Puff, the Magic Dragon by Lenny Lipton and Peter Yarrow (1965)

Sweet childhood, an imaginary dragon and the soothing harmonic strains of Peter, Paul and Mary – I’m so glad I had a whole year to be seven. A 45 often spinning on my Fisher Price record player and eagerly awaited CBS Saturday night “Special Presentation,” I celebrated Puff in every medium. Don’t bring up the pot metaphors, though: I get it, but my kiddie brain certainly had no concept of it, and my (more) adult brain refuses to link this utopian playscape with tangentially déclassé stoner chuckling. Let me love Jackie Paper and Puff on their own terms, and let me thank them for inspiring a folk song favorite. – Stacey Pavlick

Forces In Motion: The Music and Thoughts of Anthony Braxton by Graham Lock (1988)

Chronicling Anthony Braxton’s 1985 tour of the U.K., Graham Lock’s Forces In Motion was the first book-length study of Braxton’s music. A revelation when it was first published in 1988, it remains not just the best book on Braxton but one of the best music books ever written. Structured as a tour diary interspersed with extended interviews with Braxton and the members of his “Second Great Quartet” (pianist Marilyn Crispell, bassist Mark Dresser and drummer Gerry Hemingway), the book succeeds on many levels: as journalism, history, biography, sociology and, most importantly, as a crucial piece of musicology, clearly explicating the inner workings of this composer/instrumentalist’s ambitious and almost impenetrably difficult work. Braxton comes across as not only hyper-intellectual but also charming, funny and downright sweet while his band members express a profound devotion to the man and his music. Lock manages to penetrate the obfuscatory jargon and mystical mumbo-jumbo to engage his subject in plain English, clarifying the underlying philosophies and revealing the awesome breadth of Braxton’s artistic vision: music for 100 tubas, a week-long opera, compositions for multiple orchestras across distant planets, etc.—rather than sounding completely insane, this seemingly impossible work starts to appear not only doable but necessary. Forces In Motion is the essential primer on Braxton’s music. Moreover, it rewards repeated re-readings, yielding renewed inspiration on every page. – Rodger Coleman

Stranded: Rock and Roll for a Desert Island edited by Greil Marcus (1979)

While rock certainly – and unfairly – steamrolled pop music and teenyboppers on its way to cultural legitimization, the writing to come out of the ‘60s and ‘70s remains some of the finest music criticism. Stranded, a collection of essays edited by Greil Marcus that asks other music critics to write about the one album they would bring with them to a desert island, is one of the best collections of such criticism. Inside Stranded we get Nick Tosches’ ridiculous, wandering ode to Sticky Fingers, Robert Christgau on the New York Dolls, Janet Maslin on the Kinks and, most memorably, Lester Bangs preaching at the altar of Van Morrison’s Astral Weeks. Stranded is occasionally problematic due to a lack of female writers and a lack of black artists represented, but it’s still an essential look at rock’s journey to cultural legitimization. – Kyle Fowle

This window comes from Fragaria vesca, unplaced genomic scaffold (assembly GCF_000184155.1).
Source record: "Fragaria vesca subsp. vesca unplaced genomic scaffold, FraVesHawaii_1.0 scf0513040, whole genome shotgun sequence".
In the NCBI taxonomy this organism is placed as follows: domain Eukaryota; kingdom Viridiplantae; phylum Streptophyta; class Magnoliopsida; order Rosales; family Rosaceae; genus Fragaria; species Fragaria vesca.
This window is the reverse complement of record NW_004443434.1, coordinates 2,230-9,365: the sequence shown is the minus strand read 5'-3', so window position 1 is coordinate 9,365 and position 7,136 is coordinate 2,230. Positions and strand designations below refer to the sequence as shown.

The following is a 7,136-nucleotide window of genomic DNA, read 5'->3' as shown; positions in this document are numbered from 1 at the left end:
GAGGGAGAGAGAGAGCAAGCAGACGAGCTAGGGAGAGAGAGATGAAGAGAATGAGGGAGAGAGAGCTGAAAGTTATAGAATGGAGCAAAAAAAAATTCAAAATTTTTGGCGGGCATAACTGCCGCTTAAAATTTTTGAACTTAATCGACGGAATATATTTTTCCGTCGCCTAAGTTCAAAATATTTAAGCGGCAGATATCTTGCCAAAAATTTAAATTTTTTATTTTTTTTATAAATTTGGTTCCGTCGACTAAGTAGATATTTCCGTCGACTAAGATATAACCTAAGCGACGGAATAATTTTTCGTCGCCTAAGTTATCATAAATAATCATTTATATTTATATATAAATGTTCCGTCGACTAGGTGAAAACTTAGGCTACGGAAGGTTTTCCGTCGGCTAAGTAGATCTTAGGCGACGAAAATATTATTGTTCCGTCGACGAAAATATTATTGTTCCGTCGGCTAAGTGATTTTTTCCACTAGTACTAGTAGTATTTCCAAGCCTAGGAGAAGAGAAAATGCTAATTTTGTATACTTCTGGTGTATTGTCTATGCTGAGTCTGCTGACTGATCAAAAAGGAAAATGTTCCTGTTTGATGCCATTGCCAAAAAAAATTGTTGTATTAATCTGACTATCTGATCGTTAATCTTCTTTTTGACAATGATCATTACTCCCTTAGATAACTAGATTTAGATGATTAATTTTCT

Mötley Crüe – The Dirt: Confessions of the World’s Most Notorious Rock Band (2001)

The Dirt is the Gimme Shelter of music books, a travelogue of hell that lists all the drugs, alcohol and people consumed as if they were gruesome campaigns in a war. Each chapter unfolds in the first-person perspective of one of the members of the Crüe, who each have their own vices, freak-outs and breakdowns. Each goes through enough tabloid-ready travesty to fill his own memoir, but the interconnection of the stories ironically heightens the sense of narcissistic oblivion more than single-perspective autobiographies. Among the more harrowing stories: frontman Vince Neil getting into a drunken driving collision that killed friend and Hanoi Rocks drummer Razzle, and bassist Nikki Sixx becoming so addicted to heroin that he snuck out of a hospital after overdose to go home and inject again. Nary a mention of the actual music gets mentioned here, but as a description of the self-immolating terror of rock ‘n’ roll fame, nothing approaches The Dirt. – Jake Cole

Killing Yourself to Live: 85% of a True Story by Chuck Klosterman (2006)

As Chuck Klosterman highlighted in his third book, an early death can be an occupational hazard of rock stardom. In Killing Yourself to Live, Klosterman tours the death sites of icons such as Duane Allman and Kurt Cobain, ruminating on the greater existential meaning of those tragedies rather than on specific details. As always, he injects a healthy dose of himself into the narrative, reflecting on how music and the death of both musical movements and musicians themselves mirror eras in his own life and romances. Klosterman’s a master of tying together tenuous links and making them plausible, even if only hypothetically, and of elevating icons to supernatural status. After all, in this book he claims that Radiohead’s Kid A, released in 2000, somehow foreshadows the events of 9/11. In less capable hands, this book would be a mess, but Klosterman weaves an intimacy with the reader and the subject matter that results in an enthralling journey that’s about much more than music. – Josh Goller

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